Leo Tolstoy: Anna Karenina

Chapter 19

Going out of the nursery and being again alone, Levin went back at once to the thought, in which there was something not clear.

Instead of going into the drawing room, where he heard voices, he stopped on the terrace, and leaning his elbows on the parapet, he gazed up at the sky.

It was quite dark now, and in the south, where he was looking, there were no clouds. The storm had drifted on to the opposite side of the sky, and there were flashes of lightning and distant thunder from that quarter. Levin listened to the monotonous drip from the lime trees in the garden, and looked at the triangle of stars he knew so well, and the Milky Way with its branches that ran through its midst. At each flash of lightning the Milky Way, and even the bright stars, vanished, but as soon as the lightning died away, they reappeared in their places as though some hand had flung them back with careful aim.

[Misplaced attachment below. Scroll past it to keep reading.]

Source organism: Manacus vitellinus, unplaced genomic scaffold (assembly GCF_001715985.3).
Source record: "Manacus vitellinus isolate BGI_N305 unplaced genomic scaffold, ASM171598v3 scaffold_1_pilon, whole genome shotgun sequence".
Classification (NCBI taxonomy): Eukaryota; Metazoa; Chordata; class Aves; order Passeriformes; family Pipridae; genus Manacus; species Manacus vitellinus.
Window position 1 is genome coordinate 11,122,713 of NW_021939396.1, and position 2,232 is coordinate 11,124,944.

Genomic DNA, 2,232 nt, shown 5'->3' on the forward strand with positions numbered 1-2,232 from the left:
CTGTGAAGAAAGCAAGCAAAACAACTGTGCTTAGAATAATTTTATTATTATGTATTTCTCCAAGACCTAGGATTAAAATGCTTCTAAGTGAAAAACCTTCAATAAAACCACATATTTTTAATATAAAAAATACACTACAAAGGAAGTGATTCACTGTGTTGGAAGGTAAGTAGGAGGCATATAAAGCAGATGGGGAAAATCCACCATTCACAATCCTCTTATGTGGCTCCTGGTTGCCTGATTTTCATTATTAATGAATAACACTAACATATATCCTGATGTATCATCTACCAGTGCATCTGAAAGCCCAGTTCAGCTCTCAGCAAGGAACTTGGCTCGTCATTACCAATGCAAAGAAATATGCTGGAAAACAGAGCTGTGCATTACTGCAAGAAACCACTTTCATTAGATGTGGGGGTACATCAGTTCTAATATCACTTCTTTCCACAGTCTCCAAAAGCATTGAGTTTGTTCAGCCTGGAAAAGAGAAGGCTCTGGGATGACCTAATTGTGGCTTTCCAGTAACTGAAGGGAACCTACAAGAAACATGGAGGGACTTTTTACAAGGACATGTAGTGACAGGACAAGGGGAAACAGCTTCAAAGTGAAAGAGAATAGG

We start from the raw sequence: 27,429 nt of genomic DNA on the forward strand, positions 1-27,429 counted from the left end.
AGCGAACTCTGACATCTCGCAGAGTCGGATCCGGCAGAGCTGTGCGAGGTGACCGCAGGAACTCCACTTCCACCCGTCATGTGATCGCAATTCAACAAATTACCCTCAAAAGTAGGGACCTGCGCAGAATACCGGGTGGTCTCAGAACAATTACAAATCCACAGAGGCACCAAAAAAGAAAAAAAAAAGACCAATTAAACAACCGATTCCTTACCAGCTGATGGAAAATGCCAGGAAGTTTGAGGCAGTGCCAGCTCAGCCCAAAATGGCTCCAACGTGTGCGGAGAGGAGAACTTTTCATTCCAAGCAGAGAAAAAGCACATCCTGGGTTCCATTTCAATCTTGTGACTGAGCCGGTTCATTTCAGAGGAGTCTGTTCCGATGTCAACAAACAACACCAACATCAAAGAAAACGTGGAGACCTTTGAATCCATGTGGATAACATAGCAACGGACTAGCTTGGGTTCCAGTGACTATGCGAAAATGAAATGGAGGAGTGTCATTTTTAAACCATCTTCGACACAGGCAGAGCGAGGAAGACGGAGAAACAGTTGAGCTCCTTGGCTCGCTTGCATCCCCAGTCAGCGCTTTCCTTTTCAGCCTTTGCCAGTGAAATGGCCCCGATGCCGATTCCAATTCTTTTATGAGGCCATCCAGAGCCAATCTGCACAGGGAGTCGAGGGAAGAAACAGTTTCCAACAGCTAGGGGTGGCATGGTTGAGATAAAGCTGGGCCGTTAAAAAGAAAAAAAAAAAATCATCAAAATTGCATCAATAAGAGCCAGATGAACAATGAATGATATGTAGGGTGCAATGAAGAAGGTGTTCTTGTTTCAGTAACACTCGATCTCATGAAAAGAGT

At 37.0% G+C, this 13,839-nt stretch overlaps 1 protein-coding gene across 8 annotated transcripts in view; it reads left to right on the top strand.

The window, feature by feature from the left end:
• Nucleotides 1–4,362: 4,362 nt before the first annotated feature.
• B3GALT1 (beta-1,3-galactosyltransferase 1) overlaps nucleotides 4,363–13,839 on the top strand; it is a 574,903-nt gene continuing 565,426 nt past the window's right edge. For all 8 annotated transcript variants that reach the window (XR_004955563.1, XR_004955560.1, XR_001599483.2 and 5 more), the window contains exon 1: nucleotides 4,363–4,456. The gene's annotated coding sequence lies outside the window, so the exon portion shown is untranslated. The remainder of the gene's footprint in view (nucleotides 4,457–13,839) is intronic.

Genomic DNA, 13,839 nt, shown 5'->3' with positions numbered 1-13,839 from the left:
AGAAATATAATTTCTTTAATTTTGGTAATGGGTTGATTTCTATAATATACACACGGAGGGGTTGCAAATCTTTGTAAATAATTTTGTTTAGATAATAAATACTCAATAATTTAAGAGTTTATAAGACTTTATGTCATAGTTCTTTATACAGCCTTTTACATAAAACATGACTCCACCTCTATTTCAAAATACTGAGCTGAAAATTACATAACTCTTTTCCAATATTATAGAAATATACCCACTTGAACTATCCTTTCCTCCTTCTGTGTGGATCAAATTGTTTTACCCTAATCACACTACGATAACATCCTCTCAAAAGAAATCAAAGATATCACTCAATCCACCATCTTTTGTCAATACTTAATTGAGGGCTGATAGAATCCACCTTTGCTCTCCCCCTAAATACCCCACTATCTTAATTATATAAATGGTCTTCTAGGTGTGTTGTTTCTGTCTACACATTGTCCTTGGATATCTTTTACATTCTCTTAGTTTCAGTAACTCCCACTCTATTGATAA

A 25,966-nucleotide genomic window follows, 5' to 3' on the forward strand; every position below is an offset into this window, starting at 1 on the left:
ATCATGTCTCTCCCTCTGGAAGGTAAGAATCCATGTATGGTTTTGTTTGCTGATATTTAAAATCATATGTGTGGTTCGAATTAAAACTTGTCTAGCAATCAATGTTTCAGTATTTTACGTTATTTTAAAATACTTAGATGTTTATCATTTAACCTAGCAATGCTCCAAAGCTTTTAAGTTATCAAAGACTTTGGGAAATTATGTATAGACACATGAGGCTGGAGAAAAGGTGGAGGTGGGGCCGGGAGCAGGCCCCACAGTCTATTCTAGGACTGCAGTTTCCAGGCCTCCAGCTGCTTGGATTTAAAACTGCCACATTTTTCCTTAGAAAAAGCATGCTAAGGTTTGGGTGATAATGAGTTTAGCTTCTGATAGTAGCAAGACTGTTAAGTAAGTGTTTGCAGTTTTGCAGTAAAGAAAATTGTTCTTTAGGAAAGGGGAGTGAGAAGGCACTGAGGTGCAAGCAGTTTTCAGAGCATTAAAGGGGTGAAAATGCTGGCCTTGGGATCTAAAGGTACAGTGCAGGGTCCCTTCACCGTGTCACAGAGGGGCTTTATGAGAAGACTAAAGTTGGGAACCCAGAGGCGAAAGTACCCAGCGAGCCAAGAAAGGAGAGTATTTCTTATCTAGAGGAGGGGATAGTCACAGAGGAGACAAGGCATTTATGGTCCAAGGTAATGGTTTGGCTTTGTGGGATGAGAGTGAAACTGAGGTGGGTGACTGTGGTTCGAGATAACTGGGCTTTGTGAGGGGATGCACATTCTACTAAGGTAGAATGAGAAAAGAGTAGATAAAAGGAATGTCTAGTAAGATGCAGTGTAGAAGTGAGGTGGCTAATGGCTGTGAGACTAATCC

"Well, what is it perplexes me?" Levin said to himself, feeling beforehand that the solution of his difficulties was ready in his soul, though he did not know it yet. "Yes, the one unmistakable, incontestable manifestation of the Divinity is the law of right and wrong, which has come into the world by revelation, and which I feel in myself, and in the recognition of which--I don't make myself, but whether I will or not--I am made one with other men in one body of believers, which is called the church. Well, but the Jews, the Mohammedans, the Confucians, the Buddhists--what of them?" he put to himself the question he had feared to face. "Can these hundreds of millions of men be deprived of that highest blessing without which life has no meaning?" He pondered a moment, but immediately corrected himself. "But what am I questioning?" he said to himself. "I am questioning the relation to Divinity of all the different religions of all mankind. I am questioning the universal manifestation of God to all the world with all those misty blurs. What am I about? To me individually, to my heart has been revealed a knowledge beyond all doubt, and unattainable by reason, and here I am obstinately trying to express that knowledge in reason and words.

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